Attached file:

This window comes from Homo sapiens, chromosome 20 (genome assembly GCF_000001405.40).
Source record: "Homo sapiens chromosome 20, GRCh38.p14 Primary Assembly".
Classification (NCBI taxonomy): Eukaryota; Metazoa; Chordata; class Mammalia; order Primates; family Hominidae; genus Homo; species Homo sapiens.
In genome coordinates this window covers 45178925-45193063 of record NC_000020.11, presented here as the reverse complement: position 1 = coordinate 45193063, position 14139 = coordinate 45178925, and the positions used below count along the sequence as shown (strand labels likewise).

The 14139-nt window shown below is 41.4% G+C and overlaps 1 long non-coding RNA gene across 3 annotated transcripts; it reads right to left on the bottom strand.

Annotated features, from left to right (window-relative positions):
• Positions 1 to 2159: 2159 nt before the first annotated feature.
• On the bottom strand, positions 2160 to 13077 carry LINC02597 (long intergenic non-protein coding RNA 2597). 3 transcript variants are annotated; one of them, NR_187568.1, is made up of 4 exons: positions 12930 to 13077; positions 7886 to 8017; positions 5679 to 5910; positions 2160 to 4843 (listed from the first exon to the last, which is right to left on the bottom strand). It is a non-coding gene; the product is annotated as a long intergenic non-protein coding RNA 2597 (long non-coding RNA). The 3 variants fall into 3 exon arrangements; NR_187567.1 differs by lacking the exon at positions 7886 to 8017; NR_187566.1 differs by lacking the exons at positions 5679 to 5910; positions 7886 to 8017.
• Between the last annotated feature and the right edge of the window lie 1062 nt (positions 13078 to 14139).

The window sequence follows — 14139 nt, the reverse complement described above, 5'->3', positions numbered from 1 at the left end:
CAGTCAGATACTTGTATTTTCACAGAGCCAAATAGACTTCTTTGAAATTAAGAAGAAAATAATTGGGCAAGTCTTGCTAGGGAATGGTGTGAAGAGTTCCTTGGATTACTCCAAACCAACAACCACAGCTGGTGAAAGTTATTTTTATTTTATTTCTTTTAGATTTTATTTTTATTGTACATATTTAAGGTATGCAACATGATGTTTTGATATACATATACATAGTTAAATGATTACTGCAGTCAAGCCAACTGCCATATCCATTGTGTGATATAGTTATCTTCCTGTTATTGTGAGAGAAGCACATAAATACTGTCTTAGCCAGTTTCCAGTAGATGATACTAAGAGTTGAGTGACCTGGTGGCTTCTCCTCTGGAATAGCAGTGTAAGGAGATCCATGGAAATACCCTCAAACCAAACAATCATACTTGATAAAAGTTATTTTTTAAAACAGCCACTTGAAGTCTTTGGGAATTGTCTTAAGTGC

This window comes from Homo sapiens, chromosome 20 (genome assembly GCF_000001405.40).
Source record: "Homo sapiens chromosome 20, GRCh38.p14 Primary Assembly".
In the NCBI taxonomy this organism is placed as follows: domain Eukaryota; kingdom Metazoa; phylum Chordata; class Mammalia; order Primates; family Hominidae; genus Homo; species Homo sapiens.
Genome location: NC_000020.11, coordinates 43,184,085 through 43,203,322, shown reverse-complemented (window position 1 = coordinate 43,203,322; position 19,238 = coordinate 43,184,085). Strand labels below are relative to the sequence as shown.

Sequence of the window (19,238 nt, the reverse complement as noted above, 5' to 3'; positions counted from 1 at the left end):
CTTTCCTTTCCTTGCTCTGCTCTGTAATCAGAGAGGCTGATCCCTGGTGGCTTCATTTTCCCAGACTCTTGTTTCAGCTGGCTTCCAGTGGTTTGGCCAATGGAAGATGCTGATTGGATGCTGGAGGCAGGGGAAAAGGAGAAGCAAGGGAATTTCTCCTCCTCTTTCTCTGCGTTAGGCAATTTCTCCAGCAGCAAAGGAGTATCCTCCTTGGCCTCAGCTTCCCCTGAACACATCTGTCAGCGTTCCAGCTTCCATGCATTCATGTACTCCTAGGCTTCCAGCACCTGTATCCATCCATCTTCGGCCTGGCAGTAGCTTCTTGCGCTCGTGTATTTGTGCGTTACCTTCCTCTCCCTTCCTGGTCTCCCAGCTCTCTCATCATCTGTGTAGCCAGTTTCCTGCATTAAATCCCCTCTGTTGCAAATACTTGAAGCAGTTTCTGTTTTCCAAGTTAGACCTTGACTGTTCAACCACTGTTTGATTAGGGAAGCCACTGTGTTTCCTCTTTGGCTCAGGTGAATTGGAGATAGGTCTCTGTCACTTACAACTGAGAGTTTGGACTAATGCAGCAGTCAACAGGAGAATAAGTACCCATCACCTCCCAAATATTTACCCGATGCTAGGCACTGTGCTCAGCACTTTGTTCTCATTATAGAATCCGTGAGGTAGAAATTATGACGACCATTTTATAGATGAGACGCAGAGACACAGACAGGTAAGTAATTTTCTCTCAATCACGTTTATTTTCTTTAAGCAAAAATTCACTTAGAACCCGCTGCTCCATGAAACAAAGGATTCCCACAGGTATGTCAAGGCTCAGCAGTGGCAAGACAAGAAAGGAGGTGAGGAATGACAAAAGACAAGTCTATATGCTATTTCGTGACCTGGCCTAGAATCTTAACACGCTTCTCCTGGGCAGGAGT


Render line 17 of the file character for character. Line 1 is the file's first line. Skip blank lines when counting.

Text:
CTTTCCTTTCCTTGCTCTGCTCTGTAATCAGAGAGGCTGATCCCTGGTGGCTTCATTTTCCCAGACTCTTGTTTCAGCTGGCTTCCAGTGGTTTGGCCAATGGAAGATGCTGATTGGATGCTGGAGGCAGGGGAAAAGGAGAAGCAAGGGAATTTCTCCTCCTCTTTCTCTGCGTTAGGCAATTTCTCCAGCAGCAAAGGAGTATCCTCCTTGGCCTCAGCTTCCCCTGAACACATCTGTCAGCGTTCCAGCTTCCATGCATTCATGTACTCCTAGGCTTCCAGCACCTGTATCCATCCATCTTCGGCCTGGCAGTAGCTTCTTGCGCTCGTGTATTTGTGCGTTACCTTCCTCTCCCTTCCTGGTCTCCCAGCTCTCTCATCATCTGTGTAGCCAGTTTCCTGCATTAAATCCCCTCTGTTGCAAATACTTGAAGCAGTTTCTGTTTTCCAAGTTAGACCTTGACTGTTCAACCACTGTTTGATTAGGGAAGCCACTGTGTTTCCTCTTTGGCTCAGGTGAATTGGAGATAGGTCTCTGTCACTTACAACTGAGAGTTTGGACTAATGCAGCAGTCAACAGGAGAATAAGTACCCATCACCTCCCAAATATTTACCCGATGCTAGGCACTGTGCTCAGCACTTTGTTCTCATTATAGAATCCGTGAGGTAGAAATTATGACGACCATTTTATAGATGAGACGCAGAGACACAGACAGGTAAGTAATTTTCTCTCAATCACGTTTATTTTCTTTAAGCAAAAATTCACTTAGAACCCGCTGCTCCATGAAACAAAGGATTCCCACAGGTATGTCAAGGCTCAGCAGTGGCAAGACAAGAAAGGAGGTGAGGAATGACAAAAGACAAGTCTATATGCTATTTCGTGACCTGGCCTAGAATCTTAACACGCTTCTCCTGGGCAGGAGT